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|Place of origin||Denmark|
|Main ingredients||Oatmeal, sugar, coffee, cocoa, butter|
|Cookbook: Chokladboll Media: Chokladboll|
The chokladboll is usually slightly smaller than a golf ball. The chokladboll consists of oatmeal, sugar, cocoa, vanilla sugar, butter, and sometimes a small amount of coffee (some like to mix in a splash of cream to make them creamier and softer), which is mixed to a compact mass. Balls are formed and then rolled in nib sugar, shredded coconut, or sprinkles. Chokladboll can be eaten immediately, but it is usually first chilled in a refrigerator.
Because of its simple recipe, it can be quickly made by anyone and is popular at children's parties and as homemade candy.
Chokladboll was most likely invented during World War II, in Denmark, where because of the rationing, there was a limited supply of wheat flour, which caused many to look for substitutes. In 1943, Nationaltidende published a small booklet for housewives called Ingenuity in a time of crisis (Danish: Opfindsomhed i en krisetid), wherein the recipe for havregrynskugle was found.
The most common term today is chokladboll. The variant with shredded coconut can also be called kokosboll ("coconut ball"). The term "havreboll" ("oatmeal ball") occurs, but mostly refers to a variant of the chokladboll that contains little or no cocoa. A well-known form of chokladbollar manufactured by Delicato is sold under the brand name "Delicatoboll".
The treat used to be known as a "negerboll" ("negro ball"). It was coined in an era when the Swedish population was largely ethnically homogenous. The word is rarely used in print today, but sometimes occurs in colloquial speech.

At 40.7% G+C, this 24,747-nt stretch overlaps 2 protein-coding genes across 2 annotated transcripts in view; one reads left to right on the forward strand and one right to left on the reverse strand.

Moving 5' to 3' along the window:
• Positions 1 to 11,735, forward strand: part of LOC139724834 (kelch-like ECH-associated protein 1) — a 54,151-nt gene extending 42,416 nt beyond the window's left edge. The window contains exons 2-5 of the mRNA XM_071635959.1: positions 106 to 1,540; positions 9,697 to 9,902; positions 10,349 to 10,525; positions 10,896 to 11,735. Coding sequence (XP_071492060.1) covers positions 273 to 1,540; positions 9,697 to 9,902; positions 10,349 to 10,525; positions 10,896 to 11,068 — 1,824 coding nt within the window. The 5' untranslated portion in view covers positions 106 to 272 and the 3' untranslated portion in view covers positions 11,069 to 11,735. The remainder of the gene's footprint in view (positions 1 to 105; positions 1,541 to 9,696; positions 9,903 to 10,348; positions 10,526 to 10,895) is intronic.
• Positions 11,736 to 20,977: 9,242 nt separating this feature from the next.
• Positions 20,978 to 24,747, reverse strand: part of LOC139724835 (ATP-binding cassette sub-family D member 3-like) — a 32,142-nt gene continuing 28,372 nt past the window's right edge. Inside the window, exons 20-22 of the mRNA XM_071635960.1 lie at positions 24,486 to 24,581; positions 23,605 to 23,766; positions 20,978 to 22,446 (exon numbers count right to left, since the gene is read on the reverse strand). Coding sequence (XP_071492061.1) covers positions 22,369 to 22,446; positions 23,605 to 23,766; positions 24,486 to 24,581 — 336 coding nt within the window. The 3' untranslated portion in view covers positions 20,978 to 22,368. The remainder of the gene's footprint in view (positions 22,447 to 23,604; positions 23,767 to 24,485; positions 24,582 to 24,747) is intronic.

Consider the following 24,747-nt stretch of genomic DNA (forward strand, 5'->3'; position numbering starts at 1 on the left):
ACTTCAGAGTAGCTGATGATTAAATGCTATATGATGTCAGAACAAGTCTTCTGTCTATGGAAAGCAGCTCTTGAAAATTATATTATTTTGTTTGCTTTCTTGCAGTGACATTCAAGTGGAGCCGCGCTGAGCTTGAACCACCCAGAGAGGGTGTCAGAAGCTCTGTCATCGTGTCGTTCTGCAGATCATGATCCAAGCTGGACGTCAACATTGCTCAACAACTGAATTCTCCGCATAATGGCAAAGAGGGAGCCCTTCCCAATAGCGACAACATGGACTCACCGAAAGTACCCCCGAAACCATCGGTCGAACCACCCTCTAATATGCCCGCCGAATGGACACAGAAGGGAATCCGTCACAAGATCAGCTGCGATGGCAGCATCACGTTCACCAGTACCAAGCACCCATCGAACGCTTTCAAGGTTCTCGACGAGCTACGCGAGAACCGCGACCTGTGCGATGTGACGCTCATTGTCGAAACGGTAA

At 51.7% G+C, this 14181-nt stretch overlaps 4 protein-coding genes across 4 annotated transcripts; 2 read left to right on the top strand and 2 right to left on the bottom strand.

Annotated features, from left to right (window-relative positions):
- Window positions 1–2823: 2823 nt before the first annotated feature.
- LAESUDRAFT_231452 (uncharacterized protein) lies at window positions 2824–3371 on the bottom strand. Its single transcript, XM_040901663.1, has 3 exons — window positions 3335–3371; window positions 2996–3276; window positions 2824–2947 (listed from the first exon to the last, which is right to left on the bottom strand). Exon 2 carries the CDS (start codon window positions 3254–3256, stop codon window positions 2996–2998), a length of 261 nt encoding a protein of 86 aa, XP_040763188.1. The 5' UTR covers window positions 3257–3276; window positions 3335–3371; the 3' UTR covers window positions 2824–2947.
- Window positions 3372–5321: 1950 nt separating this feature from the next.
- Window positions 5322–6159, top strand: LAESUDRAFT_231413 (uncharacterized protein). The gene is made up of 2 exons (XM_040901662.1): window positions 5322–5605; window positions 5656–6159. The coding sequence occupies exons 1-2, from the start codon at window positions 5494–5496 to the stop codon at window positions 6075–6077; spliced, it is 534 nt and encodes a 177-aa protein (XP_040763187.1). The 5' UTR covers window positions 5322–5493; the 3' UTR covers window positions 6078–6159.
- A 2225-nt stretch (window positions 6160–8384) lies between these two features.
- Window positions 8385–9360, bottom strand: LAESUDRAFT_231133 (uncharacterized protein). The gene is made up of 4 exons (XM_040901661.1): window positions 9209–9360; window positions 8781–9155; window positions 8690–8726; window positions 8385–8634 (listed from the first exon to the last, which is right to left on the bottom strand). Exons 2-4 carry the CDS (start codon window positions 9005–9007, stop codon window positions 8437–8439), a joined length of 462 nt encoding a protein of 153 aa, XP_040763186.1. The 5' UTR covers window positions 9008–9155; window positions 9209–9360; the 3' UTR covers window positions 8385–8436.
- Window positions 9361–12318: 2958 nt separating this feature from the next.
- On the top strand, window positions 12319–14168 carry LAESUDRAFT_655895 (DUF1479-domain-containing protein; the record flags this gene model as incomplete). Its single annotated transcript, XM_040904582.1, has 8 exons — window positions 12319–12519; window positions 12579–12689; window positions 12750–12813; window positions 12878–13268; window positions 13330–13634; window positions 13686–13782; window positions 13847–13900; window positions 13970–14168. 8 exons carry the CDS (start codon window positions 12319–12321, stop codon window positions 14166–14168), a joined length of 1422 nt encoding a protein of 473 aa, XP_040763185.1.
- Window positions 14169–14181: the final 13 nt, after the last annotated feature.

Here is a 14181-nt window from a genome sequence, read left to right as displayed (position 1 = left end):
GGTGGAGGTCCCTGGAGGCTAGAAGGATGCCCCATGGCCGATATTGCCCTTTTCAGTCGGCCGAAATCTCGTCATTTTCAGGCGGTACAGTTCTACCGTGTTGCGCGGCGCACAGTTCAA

The appropriateness of the term has been the subject of media debate in the 2000s. The Swedish word "neger" (roughly equivalent to English "negro") was considered neutral a few decades ago but is now considered offensive. The use of "negerboll" is therefore not recommended by Swedish language authorities. The word "chokladboll" was first added to the Swedish Academy's glossary Svenska Akademiens ordlista in 2006. Before it was listed only as "negerboll". In the 2013 edition, the pastry can be found under both names but with a comment that the "chokladboll" is the recommended term.
In mid-2003, a bakery owner from Sjöbo was reported to the Swedish Ombudsman against Ethnic Discrimination for using the word "negerbollar" on a sign in her bakery shop. However, the case was dismissed since the woman reporting it did not consider herself personally insulted.
Similar sweets exist around the world.
- Swedish Phrasebook. Eton Institute - Language Phrasebook. Eton Institute. 2013. p. pt20. Retrieved 29 January 2017.
- Palsbo, Susanne (1943). Opfindsomhed i en Krisetid : en Haandfuld Rationeringsopskrifter og aktuelle Husholdningsraad (Paperback) (in Danish). Copenhagen: Nationaltidende. p. 62.
- "'Negro ball' scrapped from Swedish dictionary". The Local. 23 March 2015. Retrieved 29 January 2017.
- Svenska Akademiens ordlista över svenska språket, 2006
- "Negerboll kan kränka enskild" (in Swedish). Svenska dagbladet. 24 January 2004. Retrieved 14 March 2017.
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